The Supply Corps
Not many people can imagine how much work is done behind the scenes in a movie. There are a lot of people dedicated to taking care of the actors. Drivers, caterers, assistant directors, sound recordists . . . They are the supply corps.
Closest to the actor is the makeup artist. They know everything: bruises, tattoos, the hottest gossip, how to make you look older.
I WAS MADE to look twenty years older for a role by first applying latex on my face and drying it with hair dryer. Then my face was powdered, and lube was applied on the fake wrinkles. Yes, lube.
The removal is a long and uncomfortable process, but everyone is willing to suffer to get their younger face back.
WHEN YOU ARE surrounded by a team of highly skilled professionals who take care of everything, you tend to drift away into other dimensions.
The supply corps bring you back to reality.
“Where’s your cardigan? Your braid was in the back in the previous take, not in front of your shoulder. You took the cookie with your left hand, not with your right!”
IN SUCH CIRCUMSTANCES, the actor regresses to childhood.
“When will I be dressed up?” I once asked in a makeup trailer. One time, very early in the morning, I came very close to calling the makeup artist “Mom.”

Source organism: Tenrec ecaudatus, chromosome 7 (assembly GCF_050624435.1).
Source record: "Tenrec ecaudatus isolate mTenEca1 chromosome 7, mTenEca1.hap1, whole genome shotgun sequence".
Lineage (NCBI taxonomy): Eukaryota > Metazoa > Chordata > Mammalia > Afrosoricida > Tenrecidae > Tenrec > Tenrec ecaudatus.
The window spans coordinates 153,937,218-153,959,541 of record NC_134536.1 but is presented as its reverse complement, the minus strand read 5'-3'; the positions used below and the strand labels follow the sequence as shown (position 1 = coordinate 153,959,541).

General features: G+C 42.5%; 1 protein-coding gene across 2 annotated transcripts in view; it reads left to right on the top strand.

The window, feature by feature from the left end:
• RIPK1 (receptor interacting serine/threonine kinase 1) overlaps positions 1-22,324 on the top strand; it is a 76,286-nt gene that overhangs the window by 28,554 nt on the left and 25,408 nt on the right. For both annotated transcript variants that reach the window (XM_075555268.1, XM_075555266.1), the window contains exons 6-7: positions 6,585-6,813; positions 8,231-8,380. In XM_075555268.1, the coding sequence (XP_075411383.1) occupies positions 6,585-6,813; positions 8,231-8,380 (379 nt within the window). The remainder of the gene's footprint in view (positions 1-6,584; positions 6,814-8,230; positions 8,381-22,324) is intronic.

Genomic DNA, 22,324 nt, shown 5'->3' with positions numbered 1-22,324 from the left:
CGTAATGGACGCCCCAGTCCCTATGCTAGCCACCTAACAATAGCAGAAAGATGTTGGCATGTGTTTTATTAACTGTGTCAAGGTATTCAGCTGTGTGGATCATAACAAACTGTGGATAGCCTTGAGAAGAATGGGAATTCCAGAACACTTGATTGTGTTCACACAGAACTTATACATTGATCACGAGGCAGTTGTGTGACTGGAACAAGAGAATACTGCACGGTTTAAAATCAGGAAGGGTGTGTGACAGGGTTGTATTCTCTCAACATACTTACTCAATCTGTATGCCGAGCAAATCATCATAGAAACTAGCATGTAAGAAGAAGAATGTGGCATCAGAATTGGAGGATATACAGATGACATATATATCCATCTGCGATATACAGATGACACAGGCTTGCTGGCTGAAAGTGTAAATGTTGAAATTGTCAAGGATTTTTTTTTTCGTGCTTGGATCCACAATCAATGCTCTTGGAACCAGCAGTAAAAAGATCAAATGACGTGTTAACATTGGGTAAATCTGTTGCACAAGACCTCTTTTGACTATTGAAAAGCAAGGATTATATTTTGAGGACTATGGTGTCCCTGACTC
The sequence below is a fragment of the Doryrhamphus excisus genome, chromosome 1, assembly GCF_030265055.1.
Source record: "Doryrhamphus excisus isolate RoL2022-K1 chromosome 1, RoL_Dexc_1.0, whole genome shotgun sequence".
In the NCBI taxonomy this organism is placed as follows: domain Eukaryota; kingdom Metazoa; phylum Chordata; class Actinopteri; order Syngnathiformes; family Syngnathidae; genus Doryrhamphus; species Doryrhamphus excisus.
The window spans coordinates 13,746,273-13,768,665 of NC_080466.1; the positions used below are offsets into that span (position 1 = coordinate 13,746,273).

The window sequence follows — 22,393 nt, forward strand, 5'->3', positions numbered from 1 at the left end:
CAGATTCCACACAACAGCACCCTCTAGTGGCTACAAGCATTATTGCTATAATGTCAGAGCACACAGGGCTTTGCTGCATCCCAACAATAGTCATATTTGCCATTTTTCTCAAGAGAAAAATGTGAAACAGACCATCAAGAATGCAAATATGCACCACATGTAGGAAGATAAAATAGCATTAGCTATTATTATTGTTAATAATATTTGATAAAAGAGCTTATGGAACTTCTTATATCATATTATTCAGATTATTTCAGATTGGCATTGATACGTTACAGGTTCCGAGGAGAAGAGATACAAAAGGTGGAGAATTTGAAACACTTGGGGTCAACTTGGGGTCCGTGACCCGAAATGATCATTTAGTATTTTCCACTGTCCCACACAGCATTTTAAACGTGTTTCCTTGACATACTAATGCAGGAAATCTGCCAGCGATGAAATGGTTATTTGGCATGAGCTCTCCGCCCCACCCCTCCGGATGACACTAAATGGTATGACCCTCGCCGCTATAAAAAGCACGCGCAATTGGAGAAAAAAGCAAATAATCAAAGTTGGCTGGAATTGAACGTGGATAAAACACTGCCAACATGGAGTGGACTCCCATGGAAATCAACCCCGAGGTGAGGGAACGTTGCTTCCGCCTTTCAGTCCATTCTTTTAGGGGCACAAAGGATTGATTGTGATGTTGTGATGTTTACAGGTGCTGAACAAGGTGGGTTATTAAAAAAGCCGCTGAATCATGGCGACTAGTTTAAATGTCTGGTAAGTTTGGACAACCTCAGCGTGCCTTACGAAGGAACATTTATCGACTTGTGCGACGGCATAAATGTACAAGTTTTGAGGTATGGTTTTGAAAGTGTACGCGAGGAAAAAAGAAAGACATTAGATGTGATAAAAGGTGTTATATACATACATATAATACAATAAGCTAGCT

The supply corps are endlessly inventive. When an actor was so drunk that he couldn’t stay standing up during the take, he was tied up to a tree. The take was shot from behind.
AN ACTOR’S LEVEL of human decency on the set is measured in terms of how they treat the supply corps.
Actors can make the supply corps’ work difficult in many ways: by being late, snapping, or throwing brushes around if they are not happy with their makeup.
My advice to aspiring actors: no, no. The word travels fast, and you can very soon find yourself without work.
SOMETIMES BOUNDARIES become blurred. A makeup artist’s phone rang at around nine on a Saturday evening.
“My head is exploding. I need a massage!” a young actress commanded on the other end.
The makeup artist calmly explained that they were spending the weekend with their family. The young actress no longer has work.
I HAVE BECOME friends with many makeup artists. I share a pastime with one of them: we regularly visit karaoke bars to belt our hearts out.
One time, when sitting in a makeup chair, I saw her reaching out to my hand. I gracefully shook her hand.
She stared at me in disbelief.
“I need to do your nails.”
© Anna-Leena Harkonen 2023
New Terrain Press 2024. All rights reserved.
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